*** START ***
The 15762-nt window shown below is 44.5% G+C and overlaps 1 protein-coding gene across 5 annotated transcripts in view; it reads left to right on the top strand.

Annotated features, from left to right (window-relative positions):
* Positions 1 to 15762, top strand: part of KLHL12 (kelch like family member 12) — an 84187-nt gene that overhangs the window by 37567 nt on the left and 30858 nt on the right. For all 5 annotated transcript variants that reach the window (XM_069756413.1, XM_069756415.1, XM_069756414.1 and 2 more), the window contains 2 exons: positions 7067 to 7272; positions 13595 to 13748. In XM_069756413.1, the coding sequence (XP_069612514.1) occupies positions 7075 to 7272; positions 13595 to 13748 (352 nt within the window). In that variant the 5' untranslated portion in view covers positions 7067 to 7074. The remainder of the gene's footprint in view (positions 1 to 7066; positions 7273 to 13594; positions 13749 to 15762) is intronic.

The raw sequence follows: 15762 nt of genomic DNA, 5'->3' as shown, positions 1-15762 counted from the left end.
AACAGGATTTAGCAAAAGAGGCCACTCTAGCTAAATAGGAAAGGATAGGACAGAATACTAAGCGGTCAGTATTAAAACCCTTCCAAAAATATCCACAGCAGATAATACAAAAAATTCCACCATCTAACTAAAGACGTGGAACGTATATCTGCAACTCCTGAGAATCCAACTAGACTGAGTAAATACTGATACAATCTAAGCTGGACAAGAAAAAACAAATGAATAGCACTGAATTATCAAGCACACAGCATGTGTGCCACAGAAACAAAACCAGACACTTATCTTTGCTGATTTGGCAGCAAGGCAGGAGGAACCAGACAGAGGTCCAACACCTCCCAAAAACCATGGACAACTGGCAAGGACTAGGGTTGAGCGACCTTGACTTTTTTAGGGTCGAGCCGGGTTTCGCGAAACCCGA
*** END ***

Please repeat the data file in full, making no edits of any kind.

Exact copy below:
The 15762-nt window shown below is 44.5% G+C and overlaps 1 protein-coding gene across 5 annotated transcripts in view; it reads left to right on the top strand.

Annotated features, from left to right (window-relative positions):
* Positions 1 to 15762, top strand: part of KLHL12 (kelch like family member 12) — an 84187-nt gene that overhangs the window by 37567 nt on the left and 30858 nt on the right. For all 5 annotated transcript variants that reach the window (XM_069756413.1, XM_069756415.1, XM_069756414.1 and 2 more), the window contains 2 exons: positions 7067 to 7272; positions 13595 to 13748. In XM_069756413.1, the coding sequence (XP_069612514.1) occupies positions 7075 to 7272; positions 13595 to 13748 (352 nt within the window). In that variant the 5' untranslated portion in view covers positions 7067 to 7074. The remainder of the gene's footprint in view (positions 1 to 7066; positions 7273 to 13594; positions 13749 to 15762) is intronic.

The raw sequence follows: 15762 nt of genomic DNA, 5'->3' as shown, positions 1-15762 counted from the left end.
AACAGGATTTAGCAAAAGAGGCCACTCTAGCTAAATAGGAAAGGATAGGACAGAATACTAAGCGGTCAGTATTAAAACCCTTCCAAAAATATCCACAGCAGATAATACAAAAAATTCCACCATCTAACTAAAGACGTGGAACGTATATCTGCAACTCCTGAGAATCCAACTAGACTGAGTAAATACTGATACAATCTAAGCTGGACAAGAAAAAACAAATGAATAGCACTGAATTATCAAGCACACAGCATGTGTGCCACAGAAACAAAACCAGACACTTATCTTTGCTGATTTGGCAGCAAGGCAGGAGGAACCAGACAGAGGTCCAACACCTCCCAAAAACCATGGACAACTGGCAAGGACTAGGGTTGAGCGACCTTGACTTTTTTAGGGTCGAGCCGGGTTTCGCGAAACCCGA